Reviewed by Glenn Erickson
In his book Hollywood Animal Joe Eszterhas describes being taken to see Biblical films
Vadis when he was a kid: His mom thought they were like watching a prayer, and he liked
the scantily-dressed women. That pretty much sums up the appeal.
The Ten Commandments is Cecil B. DeMille's last movie, shot in VistaVision and Technicolor. DeMille
didn't invent the Biblical drama but he got the most fame and mileage from it. I haven't seen the
silent original but I'm told it is excellent. I saw this 1956 re-do as a child of six or seven and
several scenes were permanently etched in my mind.
The film is like a pageant. The writing is incredibly stiff and naïve, as if it was intended for
audiences with a 1923 mentality. It's obviously
made by someone devout, but the messages are deeply split. One one hand, the level of reverence
is almost intimidating, with imagery that pulls one right back into Sunday-school mode. But most
of the time DeMille revels in hypocritical Biblical Lust. The 'big drama' love scenes are
embarrassingly trite. It's ridiculous but also impressive in its primitive way.
Audiences love it. To many, Charlton Heston is Moses.
Rescued from the bullrushes, Moses (Charlton Heston) is raised in the royal Egyptian
household and grows to be the adopted son of Sethi, the Pharaoh (Cedric Hardwicke). As an adult,
he clashes with his aggressive half-brother Rameses (Yul Brynner). Moses' loyalty and accomplishments
tempt Sethi to name him successor to the throne. Then Moses discovers that he was born a Hebrew, and
he decides that he must do something about his enslaved people. Nefretiri, the bride-intended of the
next Pharaoh (Anne Baxter), at first tries to get Moses to ignore his Hebrew lineage, and when he
doesn't, seeks a lover's revenge. Banished from Egypt, Moses finds his destiny on Mt. Sinai: He will
be the liberator to lead his people out of Egypt and into the promised land.
"Moses. Moses. Moses. Princes of Egypt can't be bothered with such things!" The dialogue all the
way through The Ten Commandments is either comic-book drivel, or grandiose bible-speak.
Every character wears their feelings on their sleeve. Every utterance is a twisted workhorse
conveying needed exposition, about relationships that should be shown rather than spoken.
DeMille and his writers have a big chunk of Biblical history to get through, and can't be bothered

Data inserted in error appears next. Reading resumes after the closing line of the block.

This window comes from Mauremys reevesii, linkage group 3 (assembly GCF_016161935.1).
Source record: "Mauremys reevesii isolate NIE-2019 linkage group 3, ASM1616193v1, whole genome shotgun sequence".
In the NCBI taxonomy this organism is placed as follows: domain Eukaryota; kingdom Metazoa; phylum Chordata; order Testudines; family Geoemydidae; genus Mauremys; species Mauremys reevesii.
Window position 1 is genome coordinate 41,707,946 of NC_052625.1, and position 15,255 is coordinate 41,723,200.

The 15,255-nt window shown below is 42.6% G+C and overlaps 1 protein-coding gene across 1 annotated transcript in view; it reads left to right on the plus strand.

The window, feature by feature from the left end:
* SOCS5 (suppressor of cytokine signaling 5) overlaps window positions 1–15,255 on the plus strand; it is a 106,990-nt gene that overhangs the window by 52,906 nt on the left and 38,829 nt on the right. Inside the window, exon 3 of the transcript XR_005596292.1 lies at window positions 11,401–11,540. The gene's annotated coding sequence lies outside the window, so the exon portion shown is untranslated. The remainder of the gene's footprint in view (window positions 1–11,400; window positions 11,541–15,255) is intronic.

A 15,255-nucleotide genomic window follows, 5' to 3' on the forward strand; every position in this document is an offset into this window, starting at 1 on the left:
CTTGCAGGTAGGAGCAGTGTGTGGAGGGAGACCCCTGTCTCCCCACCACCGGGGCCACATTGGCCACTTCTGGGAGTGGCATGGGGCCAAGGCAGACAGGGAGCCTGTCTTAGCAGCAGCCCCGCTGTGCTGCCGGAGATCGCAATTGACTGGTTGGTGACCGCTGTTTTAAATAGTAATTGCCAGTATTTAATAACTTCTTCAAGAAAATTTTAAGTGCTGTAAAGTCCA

with subtleties. The old woman saved from being crushed in the construction zone just happens to be
Moses' secret mother. Evil Egyptians (Vincent Price's suave master builder) and evil Hebrews (Edward
G. Robinson's overseer) lust after nubile Hebrew virgins like (pant, pant) Debra Paget
(The Tiger of Eschnapur). The
characters are incapable
of anything but pure emotions and uncomplicated desires. Yul Brynner and Charlton Heston fare rather
well in their rather obsessed roles. Brynner goes after unwilling bride Anne Baxter with a definite
lack of finesse - on a dramatic level, there are some really hilarious scenes here. Rameses
describes how after their marriage he will be able to "make her come to him" at his bidding, and Nefretiri
gives him a juicy kiss, to show him what he won't be getting later on.
The odd thing is that DeMille knows the power of the story he is telling, and how deep the
Bible stories are in many of our childhood memories. Without our noticing, the mechanics of one of
the species' oldest tales catches us up, and the sheer earnestness of the proceedings begins to
take effect. Moses' sojurn among a gaggle of bubbleheaded shepherdesses, all wishing to be
his bride, is an awful concoction. But what should be trite or insulting can still get to us. He winds
up choosing fall-down beauty among them, Yvonne De Carlo, because she doesn't throw herself at him, and
somehow it seems appropriate. I think stories like this hit us at a different level.
Of course, narrative logic is never a problem, because the good Word is very clear on the plot
points. The tawdry love triangle provides the motivation for most everything in the story, including
Rameses' pursuit of the Hebrews to the Red Sea. Poor Yul Brynner can't win, with Charlton glaring
at him from one side and sneaky Anne Baxter manipulating him on the other. He should have seen how
crooked Baxter was in
All About Eve. Heston makes demands like
a Biblical labor negotiator, with good help from the booming voice of John Carradine to
back him up - boy, that's a perfectly-cast actor.
DeMille put together one mighty production. A sizeable company went to Egypt and some fairly
gigantic structures were built. A huge part of the show is bluescreen travelling matte work by